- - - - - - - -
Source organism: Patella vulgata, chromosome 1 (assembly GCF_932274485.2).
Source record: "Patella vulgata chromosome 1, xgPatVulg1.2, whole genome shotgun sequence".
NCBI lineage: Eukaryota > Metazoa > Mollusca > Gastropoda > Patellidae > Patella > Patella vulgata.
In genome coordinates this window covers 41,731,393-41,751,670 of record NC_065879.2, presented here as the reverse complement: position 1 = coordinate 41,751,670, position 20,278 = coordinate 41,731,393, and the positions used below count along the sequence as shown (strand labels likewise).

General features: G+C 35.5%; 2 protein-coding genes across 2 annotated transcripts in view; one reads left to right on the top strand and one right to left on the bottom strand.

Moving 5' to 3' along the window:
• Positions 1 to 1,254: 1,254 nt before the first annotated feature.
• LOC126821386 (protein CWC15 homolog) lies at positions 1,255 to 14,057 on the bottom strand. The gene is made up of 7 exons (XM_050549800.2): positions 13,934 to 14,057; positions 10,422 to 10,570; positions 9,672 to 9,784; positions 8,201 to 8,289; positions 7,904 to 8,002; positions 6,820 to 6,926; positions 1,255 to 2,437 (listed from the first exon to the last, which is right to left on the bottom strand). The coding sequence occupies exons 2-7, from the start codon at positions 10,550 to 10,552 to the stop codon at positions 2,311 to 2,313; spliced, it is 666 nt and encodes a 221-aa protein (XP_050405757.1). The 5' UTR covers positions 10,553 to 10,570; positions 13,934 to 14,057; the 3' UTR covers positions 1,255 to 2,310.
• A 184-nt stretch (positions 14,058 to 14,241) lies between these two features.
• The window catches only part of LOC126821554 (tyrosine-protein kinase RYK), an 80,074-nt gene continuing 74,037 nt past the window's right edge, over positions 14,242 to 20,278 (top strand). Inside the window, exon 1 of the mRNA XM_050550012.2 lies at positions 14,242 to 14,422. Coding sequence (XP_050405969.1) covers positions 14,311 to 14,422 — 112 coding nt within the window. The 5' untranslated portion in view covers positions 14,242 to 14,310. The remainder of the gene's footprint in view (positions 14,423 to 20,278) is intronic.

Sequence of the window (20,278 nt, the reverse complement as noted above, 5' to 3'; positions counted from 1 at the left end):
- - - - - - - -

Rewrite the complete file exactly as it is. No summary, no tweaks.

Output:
Source organism: Patella vulgata, chromosome 1 (assembly GCF_932274485.2).
Source record: "Patella vulgata chromosome 1, xgPatVulg1.2, whole genome shotgun sequence".
NCBI lineage: Eukaryota > Metazoa > Mollusca > Gastropoda > Patellidae > Patella > Patella vulgata.
In genome coordinates this window covers 41,731,393-41,751,670 of record NC_065879.2, presented here as the reverse complement: position 1 = coordinate 41,751,670, position 20,278 = coordinate 41,731,393, and the positions used below count along the sequence as shown (strand labels likewise).

General features: G+C 35.5%; 2 protein-coding genes across 2 annotated transcripts in view; one reads left to right on the top strand and one right to left on the bottom strand.

Moving 5' to 3' along the window:
• Positions 1 to 1,254: 1,254 nt before the first annotated feature.
• LOC126821386 (protein CWC15 homolog) lies at positions 1,255 to 14,057 on the bottom strand. The gene is made up of 7 exons (XM_050549800.2): positions 13,934 to 14,057; positions 10,422 to 10,570; positions 9,672 to 9,784; positions 8,201 to 8,289; positions 7,904 to 8,002; positions 6,820 to 6,926; positions 1,255 to 2,437 (listed from the first exon to the last, which is right to left on the bottom strand). The coding sequence occupies exons 2-7, from the start codon at positions 10,550 to 10,552 to the stop codon at positions 2,311 to 2,313; spliced, it is 666 nt and encodes a 221-aa protein (XP_050405757.1). The 5' UTR covers positions 10,553 to 10,570; positions 13,934 to 14,057; the 3' UTR covers positions 1,255 to 2,310.
• A 184-nt stretch (positions 14,058 to 14,241) lies between these two features.
• The window catches only part of LOC126821554 (tyrosine-protein kinase RYK), an 80,074-nt gene continuing 74,037 nt past the window's right edge, over positions 14,242 to 20,278 (top strand). Inside the window, exon 1 of the mRNA XM_050550012.2 lies at positions 14,242 to 14,422. Coding sequence (XP_050405969.1) covers positions 14,311 to 14,422 — 112 coding nt within the window. The 5' untranslated portion in view covers positions 14,242 to 14,310. The remainder of the gene's footprint in view (positions 14,423 to 20,278) is intronic.

Sequence of the window (20,278 nt, the reverse complement as noted above, 5' to 3'; positions counted from 1 at the left end):